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Reviewing the feasibility of functional ingredients in diabetes management in a common diet. (Medical Science and Health Poster Session 09:00 AM-10:00 AM).


Diabetes Mellitus (DM) is one of the leading causes of death and disability. There are 17 million diagnosed cases with and additional 5.9 million undiagnosed cases just in the United States. With both insulin dependent (IDDM) and non-insulin dependent (NIDDM) diabetes the goal is to maintain a normal level of glucose in the blood. Medication therapy is essential; however, proper nutrition (food components) is critical for glucose control. There has recently been a new hypothesis concerning food composition for the control of glucose. The idea is that glucose sparing "functional ingredients" help control glucose levels in diabetics. The objective of this project was to review a month of menus at a major university. The specific ingredients that are currently suggested as "functional foods" in diabetes control are resistant starches, fenugreek, chromium, biotin, cinnamon, ginseng, and fiber. After analysis of the menus for 30 days, which constitute the common diet for students, only four of the suggested "functional components" were found in the common diet. Fiber and resistant starches were easily found in the diet in items such as bread products. There were limited sources of biotin and chromium in items such as proteins, vegetables, and breads. However, fenugreek, cinnamon, and ginseng were almost non-existent on the menus. In addition to the importance of specific ingredients, timing and the quantity of the ingredients might also be essential for optimal glucose control.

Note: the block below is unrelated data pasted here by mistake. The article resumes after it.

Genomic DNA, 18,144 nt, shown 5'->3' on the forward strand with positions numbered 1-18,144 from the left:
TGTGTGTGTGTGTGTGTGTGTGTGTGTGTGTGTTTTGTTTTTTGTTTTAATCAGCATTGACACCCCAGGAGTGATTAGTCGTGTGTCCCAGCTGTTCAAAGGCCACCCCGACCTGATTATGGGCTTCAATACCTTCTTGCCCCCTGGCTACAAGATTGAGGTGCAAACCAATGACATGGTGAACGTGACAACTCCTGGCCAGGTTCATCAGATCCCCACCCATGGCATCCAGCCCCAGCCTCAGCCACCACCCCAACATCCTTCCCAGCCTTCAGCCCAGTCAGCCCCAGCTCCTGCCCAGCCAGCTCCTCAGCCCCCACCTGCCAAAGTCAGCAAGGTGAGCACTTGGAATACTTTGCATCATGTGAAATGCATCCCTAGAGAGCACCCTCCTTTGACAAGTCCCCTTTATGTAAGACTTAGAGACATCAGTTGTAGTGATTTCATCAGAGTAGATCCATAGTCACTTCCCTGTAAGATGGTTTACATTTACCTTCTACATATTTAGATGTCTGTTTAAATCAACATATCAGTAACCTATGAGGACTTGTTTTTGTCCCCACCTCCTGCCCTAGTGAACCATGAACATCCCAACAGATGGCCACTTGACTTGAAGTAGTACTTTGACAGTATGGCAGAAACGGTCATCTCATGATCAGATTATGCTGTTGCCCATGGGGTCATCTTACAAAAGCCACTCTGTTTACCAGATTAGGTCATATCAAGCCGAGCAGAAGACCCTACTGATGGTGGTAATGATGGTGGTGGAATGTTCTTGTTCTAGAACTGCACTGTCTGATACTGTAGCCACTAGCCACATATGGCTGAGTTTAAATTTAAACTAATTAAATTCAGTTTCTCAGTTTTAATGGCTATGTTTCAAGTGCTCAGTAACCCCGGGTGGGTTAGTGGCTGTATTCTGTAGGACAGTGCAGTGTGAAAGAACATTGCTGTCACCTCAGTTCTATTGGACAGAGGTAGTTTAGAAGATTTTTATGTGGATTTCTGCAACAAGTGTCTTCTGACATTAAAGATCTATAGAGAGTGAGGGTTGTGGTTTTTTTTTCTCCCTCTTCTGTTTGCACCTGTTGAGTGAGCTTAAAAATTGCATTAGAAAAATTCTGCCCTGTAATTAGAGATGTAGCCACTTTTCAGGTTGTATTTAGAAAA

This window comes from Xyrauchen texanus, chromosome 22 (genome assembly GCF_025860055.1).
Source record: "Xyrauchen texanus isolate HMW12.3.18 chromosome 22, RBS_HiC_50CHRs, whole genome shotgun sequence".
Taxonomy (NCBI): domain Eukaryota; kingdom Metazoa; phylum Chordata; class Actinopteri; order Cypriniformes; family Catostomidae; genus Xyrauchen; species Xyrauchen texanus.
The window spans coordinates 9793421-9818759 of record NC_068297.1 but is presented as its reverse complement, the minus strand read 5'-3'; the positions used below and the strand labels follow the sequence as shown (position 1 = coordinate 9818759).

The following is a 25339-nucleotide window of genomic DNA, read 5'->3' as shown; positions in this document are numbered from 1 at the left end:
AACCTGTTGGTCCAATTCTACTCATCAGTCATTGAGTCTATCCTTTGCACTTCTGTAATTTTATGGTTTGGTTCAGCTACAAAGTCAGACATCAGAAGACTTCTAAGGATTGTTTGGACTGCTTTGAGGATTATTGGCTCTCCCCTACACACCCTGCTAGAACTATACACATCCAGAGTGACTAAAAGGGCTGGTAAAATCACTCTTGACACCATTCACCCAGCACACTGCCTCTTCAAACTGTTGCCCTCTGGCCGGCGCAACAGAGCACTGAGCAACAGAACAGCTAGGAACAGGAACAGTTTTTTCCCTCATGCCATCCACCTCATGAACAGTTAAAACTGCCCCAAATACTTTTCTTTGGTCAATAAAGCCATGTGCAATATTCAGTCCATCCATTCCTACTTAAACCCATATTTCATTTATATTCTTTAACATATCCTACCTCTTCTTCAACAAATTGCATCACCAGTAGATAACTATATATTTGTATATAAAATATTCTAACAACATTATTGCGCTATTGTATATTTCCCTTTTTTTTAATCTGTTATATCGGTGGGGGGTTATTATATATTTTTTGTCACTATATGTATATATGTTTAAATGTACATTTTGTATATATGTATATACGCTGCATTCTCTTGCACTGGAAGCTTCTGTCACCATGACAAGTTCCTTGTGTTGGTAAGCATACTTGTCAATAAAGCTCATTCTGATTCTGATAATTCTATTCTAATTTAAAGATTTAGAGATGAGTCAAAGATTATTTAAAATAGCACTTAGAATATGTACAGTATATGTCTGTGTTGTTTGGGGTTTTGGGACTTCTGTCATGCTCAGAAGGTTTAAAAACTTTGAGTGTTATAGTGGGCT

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Author:Wellbery, Laura M.; Spillman, D.M.
Publication:The Ohio Journal of Science
Article Type:Abstract
Date:Mar 1, 2003
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